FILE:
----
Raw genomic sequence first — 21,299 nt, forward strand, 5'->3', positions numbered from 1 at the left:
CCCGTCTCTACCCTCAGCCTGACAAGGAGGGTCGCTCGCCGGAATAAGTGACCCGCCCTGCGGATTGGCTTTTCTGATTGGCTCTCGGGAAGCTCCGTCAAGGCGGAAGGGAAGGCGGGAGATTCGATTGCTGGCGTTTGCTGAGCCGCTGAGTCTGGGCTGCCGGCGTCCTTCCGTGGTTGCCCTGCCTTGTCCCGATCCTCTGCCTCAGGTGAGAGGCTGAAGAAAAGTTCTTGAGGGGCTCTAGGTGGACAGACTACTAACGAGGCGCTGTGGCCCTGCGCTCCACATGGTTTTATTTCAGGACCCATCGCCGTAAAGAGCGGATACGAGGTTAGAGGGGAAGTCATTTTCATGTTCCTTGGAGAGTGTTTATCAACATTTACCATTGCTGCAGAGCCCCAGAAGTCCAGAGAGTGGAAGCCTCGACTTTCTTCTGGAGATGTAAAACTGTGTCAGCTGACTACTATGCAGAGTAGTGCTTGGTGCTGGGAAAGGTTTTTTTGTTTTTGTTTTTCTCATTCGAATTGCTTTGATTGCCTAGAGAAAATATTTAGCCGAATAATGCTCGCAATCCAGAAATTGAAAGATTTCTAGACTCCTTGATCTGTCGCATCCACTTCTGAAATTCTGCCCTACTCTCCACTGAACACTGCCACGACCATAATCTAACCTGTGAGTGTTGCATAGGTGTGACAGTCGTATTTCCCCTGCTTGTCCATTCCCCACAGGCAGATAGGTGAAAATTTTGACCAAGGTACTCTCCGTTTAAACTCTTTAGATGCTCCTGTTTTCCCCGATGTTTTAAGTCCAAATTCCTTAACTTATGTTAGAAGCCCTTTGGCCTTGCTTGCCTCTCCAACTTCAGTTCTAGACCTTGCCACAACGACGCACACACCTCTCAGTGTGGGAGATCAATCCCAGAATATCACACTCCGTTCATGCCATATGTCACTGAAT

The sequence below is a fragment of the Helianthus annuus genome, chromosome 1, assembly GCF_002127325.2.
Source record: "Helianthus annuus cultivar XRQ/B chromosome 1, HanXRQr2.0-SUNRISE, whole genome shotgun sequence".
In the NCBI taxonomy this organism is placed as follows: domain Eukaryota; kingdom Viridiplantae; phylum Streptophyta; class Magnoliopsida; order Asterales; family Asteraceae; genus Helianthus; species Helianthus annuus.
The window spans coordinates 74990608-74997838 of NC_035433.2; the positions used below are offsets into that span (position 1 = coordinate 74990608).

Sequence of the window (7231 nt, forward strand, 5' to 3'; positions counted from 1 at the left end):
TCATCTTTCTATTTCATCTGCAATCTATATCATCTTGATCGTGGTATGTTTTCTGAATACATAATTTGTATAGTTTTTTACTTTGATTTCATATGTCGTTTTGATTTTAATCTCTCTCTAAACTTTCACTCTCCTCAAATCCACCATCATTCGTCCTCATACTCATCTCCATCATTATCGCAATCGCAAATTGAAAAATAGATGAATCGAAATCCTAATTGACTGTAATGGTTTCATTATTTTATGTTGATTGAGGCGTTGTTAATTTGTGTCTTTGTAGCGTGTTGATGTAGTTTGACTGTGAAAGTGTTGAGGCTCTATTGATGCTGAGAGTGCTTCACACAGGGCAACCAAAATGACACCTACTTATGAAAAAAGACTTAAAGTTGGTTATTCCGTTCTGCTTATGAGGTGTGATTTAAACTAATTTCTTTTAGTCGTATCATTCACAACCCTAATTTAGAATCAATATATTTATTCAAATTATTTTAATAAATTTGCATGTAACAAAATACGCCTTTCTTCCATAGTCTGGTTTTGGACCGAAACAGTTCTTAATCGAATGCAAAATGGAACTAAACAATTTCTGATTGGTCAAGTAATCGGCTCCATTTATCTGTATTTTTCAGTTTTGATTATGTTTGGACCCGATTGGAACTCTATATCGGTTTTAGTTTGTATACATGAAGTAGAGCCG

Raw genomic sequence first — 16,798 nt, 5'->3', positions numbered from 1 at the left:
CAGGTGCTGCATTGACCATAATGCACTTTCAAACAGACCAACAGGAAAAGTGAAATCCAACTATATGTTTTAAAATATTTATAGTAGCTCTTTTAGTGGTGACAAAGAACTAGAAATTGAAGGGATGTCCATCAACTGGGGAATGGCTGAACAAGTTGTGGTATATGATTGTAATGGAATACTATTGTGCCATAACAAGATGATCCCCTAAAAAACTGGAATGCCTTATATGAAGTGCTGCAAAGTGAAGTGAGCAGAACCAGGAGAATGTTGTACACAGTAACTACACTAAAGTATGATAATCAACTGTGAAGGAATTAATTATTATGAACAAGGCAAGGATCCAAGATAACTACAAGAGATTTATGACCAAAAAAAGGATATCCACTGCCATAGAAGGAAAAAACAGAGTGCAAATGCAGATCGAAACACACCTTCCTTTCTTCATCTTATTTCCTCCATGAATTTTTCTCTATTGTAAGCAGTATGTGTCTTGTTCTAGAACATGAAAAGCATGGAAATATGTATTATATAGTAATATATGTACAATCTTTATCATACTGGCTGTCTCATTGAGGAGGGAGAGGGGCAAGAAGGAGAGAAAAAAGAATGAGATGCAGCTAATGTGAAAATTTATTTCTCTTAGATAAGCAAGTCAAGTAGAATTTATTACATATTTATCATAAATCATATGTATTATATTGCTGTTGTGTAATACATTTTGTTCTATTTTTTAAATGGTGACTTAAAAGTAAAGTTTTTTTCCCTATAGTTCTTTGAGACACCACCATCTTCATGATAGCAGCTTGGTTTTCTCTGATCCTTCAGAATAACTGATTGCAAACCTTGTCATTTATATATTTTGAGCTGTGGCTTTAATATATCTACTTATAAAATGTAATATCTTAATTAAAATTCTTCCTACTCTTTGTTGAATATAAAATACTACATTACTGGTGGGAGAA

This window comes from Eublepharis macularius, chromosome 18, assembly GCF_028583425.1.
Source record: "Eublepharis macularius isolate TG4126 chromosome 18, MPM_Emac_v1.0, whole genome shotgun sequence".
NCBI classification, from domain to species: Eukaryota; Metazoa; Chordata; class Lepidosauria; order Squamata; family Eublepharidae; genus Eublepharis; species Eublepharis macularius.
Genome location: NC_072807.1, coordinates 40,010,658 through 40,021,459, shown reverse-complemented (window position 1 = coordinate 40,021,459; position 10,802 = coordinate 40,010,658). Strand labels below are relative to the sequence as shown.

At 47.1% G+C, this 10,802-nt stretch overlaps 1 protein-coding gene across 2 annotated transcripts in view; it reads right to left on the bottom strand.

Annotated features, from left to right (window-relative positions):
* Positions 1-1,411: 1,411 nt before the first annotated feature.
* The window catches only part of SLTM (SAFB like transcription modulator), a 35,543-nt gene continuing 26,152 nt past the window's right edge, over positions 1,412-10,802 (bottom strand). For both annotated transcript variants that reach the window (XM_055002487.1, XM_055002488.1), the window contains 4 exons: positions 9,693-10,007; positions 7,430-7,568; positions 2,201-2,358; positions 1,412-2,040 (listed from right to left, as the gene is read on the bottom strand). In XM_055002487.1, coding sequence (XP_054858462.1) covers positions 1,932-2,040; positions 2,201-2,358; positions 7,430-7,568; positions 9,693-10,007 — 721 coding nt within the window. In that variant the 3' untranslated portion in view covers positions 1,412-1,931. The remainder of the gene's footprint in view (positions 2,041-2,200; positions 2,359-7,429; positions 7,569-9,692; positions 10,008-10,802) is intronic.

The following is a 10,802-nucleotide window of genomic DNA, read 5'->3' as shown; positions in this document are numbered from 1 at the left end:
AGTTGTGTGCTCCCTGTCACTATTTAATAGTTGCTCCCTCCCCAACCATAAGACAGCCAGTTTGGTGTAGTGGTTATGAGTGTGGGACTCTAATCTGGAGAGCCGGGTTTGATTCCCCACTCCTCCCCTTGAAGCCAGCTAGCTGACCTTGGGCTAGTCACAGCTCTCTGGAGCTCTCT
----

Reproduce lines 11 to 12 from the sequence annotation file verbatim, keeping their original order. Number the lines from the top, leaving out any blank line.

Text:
This window comes from Eublepharis macularius, chromosome 18, assembly GCF_028583425.1.
Source record: "Eublepharis macularius isolate TG4126 chromosome 18, MPM_Emac_v1.0, whole genome shotgun sequence".